By Assessments By Yount | May 22, 2012
Photo by: Donated DWI on prescription pills on the rise!

“But it was prescribed” is an increasingly common lament I hear in my work as an independent assessor for individuals charged with Driving While Impaired. Much attention has recently been in the media about prescription pill abuse with several truly tragic stories being at the forefront of our attention. Most of these stories have focused on the negative outcomes of prescription pill overdoses. Somewhat lost in the picture of prescription pill abuse has been the many incidents of individuals driving automobiles while taking legally prescribed impairing substances.

Having been in this field for some 35 plus years now, I’ve seen DWI charges based upon illegal drugs such as marijuana frequently. I’ve also seen, on a much less frequent basis in the past, DWI charges where an individual was taking prescribed medications and was operating their motor vehicle in an impaired manner.

Unlike standards and laws that set a specific point of impairment for everyone where alcohol is concerned, illegal drugs and prescription drugs do not have the same set points where EVERYONE is presumed to be guilty of impaired driving. There are drug tests, which certainly show the presence of an impairing substance and even methods by which the level of drug in a person’s system can be shown to be within or without of the therapeutic range. As you might imagine, these are quite costly tests to be run and, again, no legal standard is set as to what is “too much.” It comes down to the quality of the facts presented by the prosecutor and the finding of fact by judge and jury when determining guilt.

Once found guilty, the punishments for Driving While Impaired due to prescription pill abuse are similar to the Driving While Impaired punishments for alcohol. Assessment and intervention are required in order to again receive driving privileges after the period of revocation is over.

During the assessment phase, the lament goes as follows, “but my doctor prescribed the medicine at that level and I was just following my doctor’s orders.” This rationalization fails to recognize that virtually all psychoactive or mood altering drugs come with a warning not to operate a motor vehicle as the substance is likely to impair the person’s ability to safely operate a motor vehicle or heavy equipment. Heck, sometimes operating a computer keyboard is a trick for people impaired on their medications! The rationalization of the lament fails to affix personal responsibility for the decision to operate a motor vehicle while impaired upon the defendant and attempts to move responsibility to the prescribing physician.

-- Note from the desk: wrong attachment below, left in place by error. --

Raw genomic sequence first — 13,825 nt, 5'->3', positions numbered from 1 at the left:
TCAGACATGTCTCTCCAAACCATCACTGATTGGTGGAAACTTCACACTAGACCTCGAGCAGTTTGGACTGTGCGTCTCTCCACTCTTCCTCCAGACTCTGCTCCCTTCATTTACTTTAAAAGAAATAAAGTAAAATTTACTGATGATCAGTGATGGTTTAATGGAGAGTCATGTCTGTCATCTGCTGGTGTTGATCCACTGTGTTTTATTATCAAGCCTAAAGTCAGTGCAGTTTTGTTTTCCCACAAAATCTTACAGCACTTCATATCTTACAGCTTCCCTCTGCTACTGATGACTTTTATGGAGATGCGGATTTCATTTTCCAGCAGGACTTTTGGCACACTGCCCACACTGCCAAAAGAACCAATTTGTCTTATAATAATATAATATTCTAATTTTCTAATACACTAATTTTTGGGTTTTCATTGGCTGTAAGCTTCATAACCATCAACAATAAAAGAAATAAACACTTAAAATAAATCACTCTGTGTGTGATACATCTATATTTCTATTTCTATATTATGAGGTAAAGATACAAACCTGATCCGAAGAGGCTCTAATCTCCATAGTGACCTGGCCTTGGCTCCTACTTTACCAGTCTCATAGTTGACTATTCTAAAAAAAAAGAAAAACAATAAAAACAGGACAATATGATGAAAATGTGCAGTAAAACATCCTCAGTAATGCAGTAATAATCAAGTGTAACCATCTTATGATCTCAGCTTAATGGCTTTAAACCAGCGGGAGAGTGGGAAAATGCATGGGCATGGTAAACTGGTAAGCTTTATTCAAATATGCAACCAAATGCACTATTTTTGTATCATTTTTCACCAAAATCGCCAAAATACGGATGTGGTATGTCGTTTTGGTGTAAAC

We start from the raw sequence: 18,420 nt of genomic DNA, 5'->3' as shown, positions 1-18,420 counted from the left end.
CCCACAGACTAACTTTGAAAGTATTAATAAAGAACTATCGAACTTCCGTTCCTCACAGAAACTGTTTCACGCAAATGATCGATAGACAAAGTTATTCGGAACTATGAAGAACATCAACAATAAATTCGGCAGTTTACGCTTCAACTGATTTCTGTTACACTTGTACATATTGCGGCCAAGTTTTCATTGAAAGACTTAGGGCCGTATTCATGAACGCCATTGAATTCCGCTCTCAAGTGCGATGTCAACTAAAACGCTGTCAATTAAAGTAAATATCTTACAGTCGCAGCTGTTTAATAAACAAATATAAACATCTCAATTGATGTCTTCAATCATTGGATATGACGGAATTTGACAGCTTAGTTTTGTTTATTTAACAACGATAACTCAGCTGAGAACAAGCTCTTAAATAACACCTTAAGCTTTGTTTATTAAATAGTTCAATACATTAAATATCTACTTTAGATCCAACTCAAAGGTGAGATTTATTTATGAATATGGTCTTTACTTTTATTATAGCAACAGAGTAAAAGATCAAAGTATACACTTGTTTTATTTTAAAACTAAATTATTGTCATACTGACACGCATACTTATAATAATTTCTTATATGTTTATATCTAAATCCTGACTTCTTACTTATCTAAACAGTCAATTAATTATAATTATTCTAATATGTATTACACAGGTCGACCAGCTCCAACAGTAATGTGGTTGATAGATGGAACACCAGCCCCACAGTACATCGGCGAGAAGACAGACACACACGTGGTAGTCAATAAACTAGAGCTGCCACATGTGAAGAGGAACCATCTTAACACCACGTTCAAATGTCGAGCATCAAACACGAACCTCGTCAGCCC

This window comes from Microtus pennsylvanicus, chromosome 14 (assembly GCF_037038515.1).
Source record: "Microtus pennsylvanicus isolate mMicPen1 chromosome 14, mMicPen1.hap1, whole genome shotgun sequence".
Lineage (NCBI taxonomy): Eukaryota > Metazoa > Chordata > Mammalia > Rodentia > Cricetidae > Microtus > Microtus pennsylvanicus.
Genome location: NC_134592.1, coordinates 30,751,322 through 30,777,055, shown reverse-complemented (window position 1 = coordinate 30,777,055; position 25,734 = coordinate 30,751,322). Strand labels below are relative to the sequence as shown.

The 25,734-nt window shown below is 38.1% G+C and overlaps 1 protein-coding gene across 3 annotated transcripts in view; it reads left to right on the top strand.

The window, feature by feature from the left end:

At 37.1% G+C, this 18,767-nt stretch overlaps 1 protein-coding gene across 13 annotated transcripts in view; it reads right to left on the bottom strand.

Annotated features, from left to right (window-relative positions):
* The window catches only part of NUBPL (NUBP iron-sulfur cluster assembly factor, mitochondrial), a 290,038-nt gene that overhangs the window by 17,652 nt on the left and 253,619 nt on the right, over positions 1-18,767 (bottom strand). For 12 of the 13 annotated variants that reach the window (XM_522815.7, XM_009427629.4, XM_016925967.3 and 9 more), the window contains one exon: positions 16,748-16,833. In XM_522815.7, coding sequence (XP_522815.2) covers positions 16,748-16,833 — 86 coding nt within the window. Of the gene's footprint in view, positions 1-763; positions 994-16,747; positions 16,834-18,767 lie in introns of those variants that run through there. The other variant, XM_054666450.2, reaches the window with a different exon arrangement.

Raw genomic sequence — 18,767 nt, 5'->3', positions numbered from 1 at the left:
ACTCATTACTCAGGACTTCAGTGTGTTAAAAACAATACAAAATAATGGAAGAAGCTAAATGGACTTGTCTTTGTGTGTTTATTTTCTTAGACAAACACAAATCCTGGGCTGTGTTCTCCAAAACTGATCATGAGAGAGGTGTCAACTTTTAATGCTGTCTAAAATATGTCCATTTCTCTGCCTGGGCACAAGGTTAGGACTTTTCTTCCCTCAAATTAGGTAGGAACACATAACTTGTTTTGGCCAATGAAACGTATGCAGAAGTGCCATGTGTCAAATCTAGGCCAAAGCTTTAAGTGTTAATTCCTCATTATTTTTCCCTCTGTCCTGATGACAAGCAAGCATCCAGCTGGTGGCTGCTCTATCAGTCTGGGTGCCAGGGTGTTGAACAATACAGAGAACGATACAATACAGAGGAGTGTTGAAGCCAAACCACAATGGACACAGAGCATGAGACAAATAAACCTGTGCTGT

Also, often left out of the lament, is the fact that officers at license check points note the slurred speech of an “over using” individual, the pinpoint pupils of others, or the inability of the drug impaired individual to follow simple commands such as “please show me your license.”  Of course, there are the incidents where actual wrecks occur resulting in property damage and, worse, personal injury or death.

Prescribed medicines such as Xanax, Klonopin, and the pain killers work on similar centers of the brain in similar fashions as does alcohol. At this point, impairment is impairment is impairment and the pedestrian, the bicyclist, the motorcyclist, other motorists, and children playing in yards near highways are just as much in danger from the prescribed drug impaired driver as from the alcohol impaired driver.

As a society that is auto-centric, i.e., we put cars first, we often excuse the behavior of others such as driving while impaired on prescription medicine because the person “needed” to get to the grocery store, they were “just” going to their doctor, they “had” to take their kids to school, etc. We fail, as a society, to expect our fellow citizens to find other methods of transportation to achieve their goals. There are other means of transportation. Yes, they require some planning and forethought but, they are available.

A day’s notice to Haywood Public Transit will get you a ride to the grocery store, to your doctor, uptown for a latte if needed. In an increasingly expensive gasoline world, that $2.00 to get to town via Haywood Public Transit seems pretty cheap! Many churches offer ministries that help individuals get to necessary meetings and appointments. Need a ride to A.A. or N.A.? Get to a meeting once and ask for assistance and I’m confident someone will offer a ride to the next meeting? Got a neighbor with a car? Offer to buy them some gas for a ride. It is MUCH cheaper than the fines/fees/treatment costs after getting convicted of DWI charges!

I recall many years ago my uncle had a heart attack resulting in an automobile accident and the thought that he might have killed someone scared him so badly he gave his car away. Part of the deal was that the recipient of the car had to take him to the grocery store once a week. It was a win-win situation. He walked most other places because Waynesville is an imminently walkable community as are Canton, Clyde, and Maggie. You CAN get there from here without driving!

If you are abusing your prescribed medications, help is available. Talk with your doctor, call one of the many 1-800 hotlines available, contact a counselor trained in Addictions. Whatever you do, please don’t pilot a 2 ton missile down the streets and byways of our community! Remember, the life you save might be:  Your daughter, your son, your parent, your grandparent, your neighbor, your minister, someone you don’t even know.

For more information or for help, contact Cecil Yount at Barrett & Yount, 66 Walnut St., Waynesville. Yount is a Licensed Clinical Addictions Specialist with 35+ years of experience in the field of Addictions and Family Therapy. He may be contacted at http://www.assessmentsbyyount.org/ or 828-454-5253.

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